STATE OF FLORIDA, Appellee.
CASE NO. 1D09-3735District Court Of Appeal
First District, State Of Florida
Opinion filed June 25, 2010.Nancy A. Daniels, Public Defender; and M. J. Lord, Assistant Public Defender, Tallahassee, for Appellant.
Bill McCollum, Attorney General; and Jennifer J. Moore, Assistant Attorney General, Tallahassee, for Appellee.
NOT FINAL UNTIL TIME EXPIRES TO FILE MOTION FOR REHEARING AND DISPOSITION THEREOF IF FILEDAn appeal from the Circuit Court for Duval County. David M. Gooding, Judge.
Ronald Jackson appeals a conviction and sentence for armed robbery while actually possessing a firearm. We affirm without comment the trial court’s rulings made during the guilt phase of the trial. We vacate the 25-year prison sentence, however, because the trial court’s remarks immediately before pronouncing the
sentence are reasonably construed as affirmatively punishing Jackson for failing to show any remorse or regret for any of his actions, thereby denying due process and fundamentally erring.
At sentencing, the trial court made several remarks, including the following:
Mr. Jackson, you’ve been convicted by a jury of your peers, since you show no remorse or regret for any of your actions I’m going to sentence you to 25 years Florida State Prison….
The evidence in this case, although sufficient to support a conviction, was not overwhelming, relying largely upon a photo lineup identification. Appellant made no admission of complicity in the crime charged. The statement made by the trial court can reasonably be read only as conditioning the sentence, at least in part, upon appellant’s claim of innocence, in violation of established law. See Nawaz v. State, 28 So. 3d 122, 124-25 (Fla. 1st DCA 2010) (finding fundamental error where trial court based sentence partly on an impermissible ground); Whitmore v. State, 27 So. 3d 168, 169-72 (Fla. 4th DCA 2010) (concluding that trial court’s reliance upon defendant’s continued protestation of innocence at sentencing, which the judge viewed as a lack of remorse and denial of responsibility, was an impermissible basis for imposing the maximum sentence, denied due process, and constituted fundamental error); Jiles v. State, 18 So. 3d 1216 (Fla. 5th DCA 2009) (reversing sentence and remanding for resentencing before a different judge because original judge improperly based sentence upon defendant’s denying his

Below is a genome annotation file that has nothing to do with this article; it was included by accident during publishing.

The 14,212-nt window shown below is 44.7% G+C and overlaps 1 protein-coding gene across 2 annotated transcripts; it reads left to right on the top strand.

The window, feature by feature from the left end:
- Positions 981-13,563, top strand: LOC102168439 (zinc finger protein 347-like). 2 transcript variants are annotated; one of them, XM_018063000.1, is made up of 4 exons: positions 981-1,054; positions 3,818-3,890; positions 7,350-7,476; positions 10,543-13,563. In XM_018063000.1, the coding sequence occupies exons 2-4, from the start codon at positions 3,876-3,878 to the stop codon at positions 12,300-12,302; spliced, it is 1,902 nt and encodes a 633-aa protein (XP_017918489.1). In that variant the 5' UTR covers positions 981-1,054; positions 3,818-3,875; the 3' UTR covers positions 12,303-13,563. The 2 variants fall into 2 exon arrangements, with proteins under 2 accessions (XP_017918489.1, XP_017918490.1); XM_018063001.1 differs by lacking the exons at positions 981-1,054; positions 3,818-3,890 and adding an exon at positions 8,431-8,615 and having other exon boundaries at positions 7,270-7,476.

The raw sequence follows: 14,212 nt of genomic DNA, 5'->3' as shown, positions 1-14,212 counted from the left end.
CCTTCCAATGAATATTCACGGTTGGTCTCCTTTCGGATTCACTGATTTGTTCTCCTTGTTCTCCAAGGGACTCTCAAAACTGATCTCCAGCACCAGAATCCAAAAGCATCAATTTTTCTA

involvement and failing to accept responsibility); Hannum v. State, 13 So. 3d 132, 134-36 (Fla. 2d DCA 2009) (concluding that trial court’s improper consideration of defendant’s maintaining his innocence at trial and at sentencing denied due process and constituted fundamental error, compelling reversal of sentence and remand for resentencing, even though the original prison sentence fell within the scoresheet range); Bracero v. State, 10 So. 3d 664, 665-66 (Fla. 2d DCA 2009) (concluding the trial court’s consideration of defendant’s continuing protestations of innocence as a factor in determining the length of his sentences violated due process, constituted fundamental error, and compelled reversal of sentences and remand for resentencing); Ritter v. State, 885 So. 2d 413, 414-15 (Fla. 1st DCA 2004) (concluding that appellate counsel rendered ineffective assistance by failing to raise due-process challenge to trial court’s considering defendant’s denial of guilt and assertion of innocence as grounds for imposing a prison sentence in excess of State’s recommendation but within the guidelines scoresheet range); A.S. v. State, 667 So. 2d 994, 995-96 & n.4 (Fla. 3d DCA 1996) (reversing and remanding final order committing subject to a juvenile facility, where the trial court impermissibly based its disposition of the case partly on the juvenile’s continuing to maintain his innocence and showing no remorse throughout the proceeding). Jackson is entitled to resentencing before a different judge. See Whitmore, 27 So. 3d at 172.
We AFFIRM the conviction, VACATE the sentence, and REMAND with instructions to resentence Jackson before a different judge.
KAHN, ROWE, and MARSTILLER, JJ., CONCUR.